Aphorisms and Propaganda

Aphorisms and Propaganda

For a long period, propaganda has been used during conflicts to influence international opinion. The impact of propaganda is greatest when mass media is involved. Broadcasts have a significant impact on the opinions of people and consequently their actions. Propaganda can lead to conflicts especially in a situation where tension between communities of tribes is high. Propaganda can be used to inculcate false perceptions among individuals. This paper will analyze the role played by propaganda in conflict situations and also look at the power of aphorisms.

Communist Party in China use of propaganda in its rule

The Communist Party in China is known to employ the use of propaganda in its rule. According to Xuecun (1), there has been a radical shift in the way the Communist Party of China uses propaganda in its rule. In the 1950s, huge banners were strategically placed in Tiananmen Square with different glorifying messages about the ruling party. In the recent period, the party uses huge billboards which are placed across different cities. They are mainly placed in public places such as schools, parks, construction sites, and other places. The billboards carry messages such as: “A strong Communist Party means happiness for the Chinese people” (2).

Bush Administration use of propaganda during its regime

The Bush Administration also employed propaganda during its regime. This is evident in the days leading to invasion of Iraq, where there was need to convince the liberals and democrats to join the call for war. During this period, it was claimed that Saddam Hussein had formed an alliance with the terrorist group, al-Qaeda. There was no basis for verifying these allegations. Additionally, there were claims that Saddam Hussein had in his possession weapons of mass destruction, and also biological weapons capable of mass decimation of the population. This propaganda was used to win various factions to support the U.S. invasion of Iraq (Pillar 1).

Use of propaganda during World War 1

Propaganda was widely used during World War 1. During this period, there was need for states involved in the war to influence opinion and win the support of the international community. Various states aimed at justifying their deeds in order to win international support. For instance the British used a secret organization known as Wellington House to create propaganda that would be carried through national newspapers with an aim of swaying international sympathy towards Britain. This secret organization went even further to publish and distribute newspapers internationally with the hope of influencing neutral countries to support Britain.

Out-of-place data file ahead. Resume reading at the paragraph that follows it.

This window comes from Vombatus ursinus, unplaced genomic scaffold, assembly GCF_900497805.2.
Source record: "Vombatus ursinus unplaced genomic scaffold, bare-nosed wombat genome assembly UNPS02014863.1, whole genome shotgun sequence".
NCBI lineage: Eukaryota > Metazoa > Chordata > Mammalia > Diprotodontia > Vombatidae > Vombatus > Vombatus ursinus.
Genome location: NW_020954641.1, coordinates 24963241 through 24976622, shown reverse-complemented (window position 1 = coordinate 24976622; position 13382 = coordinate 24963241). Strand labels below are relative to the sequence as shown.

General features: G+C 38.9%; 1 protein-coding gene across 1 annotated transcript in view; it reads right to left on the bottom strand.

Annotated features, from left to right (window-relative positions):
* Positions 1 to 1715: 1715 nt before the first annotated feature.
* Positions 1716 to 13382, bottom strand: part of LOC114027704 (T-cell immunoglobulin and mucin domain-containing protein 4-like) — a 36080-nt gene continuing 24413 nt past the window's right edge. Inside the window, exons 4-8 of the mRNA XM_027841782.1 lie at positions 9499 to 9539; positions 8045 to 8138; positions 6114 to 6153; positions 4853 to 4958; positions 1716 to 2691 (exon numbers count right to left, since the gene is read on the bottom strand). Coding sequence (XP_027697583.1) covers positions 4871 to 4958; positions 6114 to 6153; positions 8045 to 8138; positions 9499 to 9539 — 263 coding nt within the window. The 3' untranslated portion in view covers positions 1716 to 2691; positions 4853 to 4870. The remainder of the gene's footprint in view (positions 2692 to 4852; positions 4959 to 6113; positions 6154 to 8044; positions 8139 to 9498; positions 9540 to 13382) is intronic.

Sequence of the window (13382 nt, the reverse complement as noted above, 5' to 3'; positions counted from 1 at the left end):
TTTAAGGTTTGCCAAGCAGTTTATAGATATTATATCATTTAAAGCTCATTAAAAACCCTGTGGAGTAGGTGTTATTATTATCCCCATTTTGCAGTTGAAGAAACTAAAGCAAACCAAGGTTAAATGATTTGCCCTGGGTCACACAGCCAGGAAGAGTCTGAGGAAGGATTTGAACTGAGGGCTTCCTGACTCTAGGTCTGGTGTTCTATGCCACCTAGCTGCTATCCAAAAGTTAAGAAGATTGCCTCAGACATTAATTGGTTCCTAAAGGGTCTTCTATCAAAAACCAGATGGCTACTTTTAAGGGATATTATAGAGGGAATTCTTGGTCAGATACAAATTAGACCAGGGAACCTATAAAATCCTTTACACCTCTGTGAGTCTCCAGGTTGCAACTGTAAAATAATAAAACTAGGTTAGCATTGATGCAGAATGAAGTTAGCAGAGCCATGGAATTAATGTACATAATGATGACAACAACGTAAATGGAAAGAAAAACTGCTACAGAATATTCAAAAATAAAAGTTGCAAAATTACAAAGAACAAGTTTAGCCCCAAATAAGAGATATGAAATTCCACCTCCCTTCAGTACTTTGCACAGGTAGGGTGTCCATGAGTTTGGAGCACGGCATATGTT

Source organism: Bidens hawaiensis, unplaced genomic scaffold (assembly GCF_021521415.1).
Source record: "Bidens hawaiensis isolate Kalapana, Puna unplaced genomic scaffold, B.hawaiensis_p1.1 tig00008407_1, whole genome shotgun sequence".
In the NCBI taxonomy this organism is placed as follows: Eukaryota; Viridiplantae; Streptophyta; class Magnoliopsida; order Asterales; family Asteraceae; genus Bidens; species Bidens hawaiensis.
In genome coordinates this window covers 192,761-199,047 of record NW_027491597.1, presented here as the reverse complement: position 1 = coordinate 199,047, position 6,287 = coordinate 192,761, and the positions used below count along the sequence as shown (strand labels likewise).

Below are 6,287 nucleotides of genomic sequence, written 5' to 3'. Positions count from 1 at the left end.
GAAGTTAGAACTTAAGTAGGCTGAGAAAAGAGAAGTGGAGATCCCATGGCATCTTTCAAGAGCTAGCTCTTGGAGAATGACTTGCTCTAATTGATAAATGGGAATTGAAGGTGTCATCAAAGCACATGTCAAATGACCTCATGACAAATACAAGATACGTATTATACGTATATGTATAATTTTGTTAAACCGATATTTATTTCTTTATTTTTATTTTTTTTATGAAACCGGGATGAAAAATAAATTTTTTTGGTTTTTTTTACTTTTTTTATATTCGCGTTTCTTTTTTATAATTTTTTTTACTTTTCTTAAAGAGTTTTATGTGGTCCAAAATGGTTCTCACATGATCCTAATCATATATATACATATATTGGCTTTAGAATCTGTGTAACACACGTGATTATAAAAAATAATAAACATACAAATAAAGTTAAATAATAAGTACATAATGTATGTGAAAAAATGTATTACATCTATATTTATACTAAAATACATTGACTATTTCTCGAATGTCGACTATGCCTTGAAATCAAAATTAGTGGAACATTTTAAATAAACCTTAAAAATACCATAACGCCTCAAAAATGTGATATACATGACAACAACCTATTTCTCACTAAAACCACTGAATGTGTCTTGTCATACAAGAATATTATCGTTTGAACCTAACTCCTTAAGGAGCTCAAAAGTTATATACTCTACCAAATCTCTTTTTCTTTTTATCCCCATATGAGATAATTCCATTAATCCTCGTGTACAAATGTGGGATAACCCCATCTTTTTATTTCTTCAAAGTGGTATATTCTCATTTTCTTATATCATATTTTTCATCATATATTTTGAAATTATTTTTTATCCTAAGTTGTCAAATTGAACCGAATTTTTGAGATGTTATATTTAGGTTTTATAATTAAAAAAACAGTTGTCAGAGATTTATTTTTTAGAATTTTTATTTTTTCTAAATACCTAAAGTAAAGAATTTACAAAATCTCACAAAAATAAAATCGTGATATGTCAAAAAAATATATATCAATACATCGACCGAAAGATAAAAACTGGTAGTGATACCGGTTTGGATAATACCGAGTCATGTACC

Use of Propaganda and aphorisms in the Party in George Orwell’s Nineteen Eighty

Propaganda and aphorisms are widely used in the Party in George Orwell’s Nineteen Eighty-Four. All citizens’ rooms were equipped with giant telescreens which were used by the Party to transmit propaganda to the masses (Yeo 8). The propagandas were designed in such a way that the failures of the Party would seem to be successes among the masses. The telescreens could monitor the behavior of all citizens, constantly reminding them that they are under watch. Past records are constantly destroyed as the Party keeps making new policies. The Party uses fictitious stories which are pushed to the people as the truth in order to increase their loyalty. Lies are used as facts to influence the people’s opinions.

From the above, it is clear that propaganda has been used for a long time to shape people’s opinions and to influence their actions. Propaganda is commonly employed by the ruling regime or during times of conflict. The major aim is to influence people’s opinions in favor of the ruling party. The ruling regime may be in need of support from the public for a particular project but on the other hand the public may be reluctant. In order to change their opinion, propaganda is usually employed. This is exemplified in the Party as well as in the examples identified. In all cases, the ruling regime uses the mass channels of communication to put across their propaganda. It is used as a way of ensuring domination of the ruling regime, and blind conformance of their subjects to the subjective and dehumanizing policies.


Aphorisms expresses general truths in often a memorable manner. Aphorism involves delivering messages in a distinct way. It may involve expressing details about sharp observations made or as a terse saying. Aphorisms are made in a memorable way and hence powerful since people relate to them for long periods of time. Aphorisms have the power to influence people’s opinions or actions. As such, they can be used as political tools for influencing people’s opinions.

Role of propaganda

The primary role of propaganda is to influence people’s beliefs, attitudes and behaviors. Propaganda involves spreading of malicious information by the propagandist which is aimed at depicting a group of people in a bad way. Propaganda is often employed by the ruling class to control the masses. For instance during conflicts, propaganda is used to win the masses support of the war or to generally influence their opinions. Modern governments often use propaganda to change the public’s opinion especially with regard to engaging in war.

Works Cited

Pillar, Paul. “The Iraq War and the Power of Propadanda.” The National Interest 14 September 2011: 1-2. Web.

Xuecun, Murong. “The New Face of Chinese Propaganda.” The New York Times 21 December 2013: 1. Web.

Yeo, Michael. “Propaganda and Surveillance in George Orwell’s Nineteen Eighty-Four: Two Sides of the Same Coin.” Global Media Journal (2010): 49-66. Print.

Analysis of Media Platform – Conservative Magazine ‘The Weekly Standard’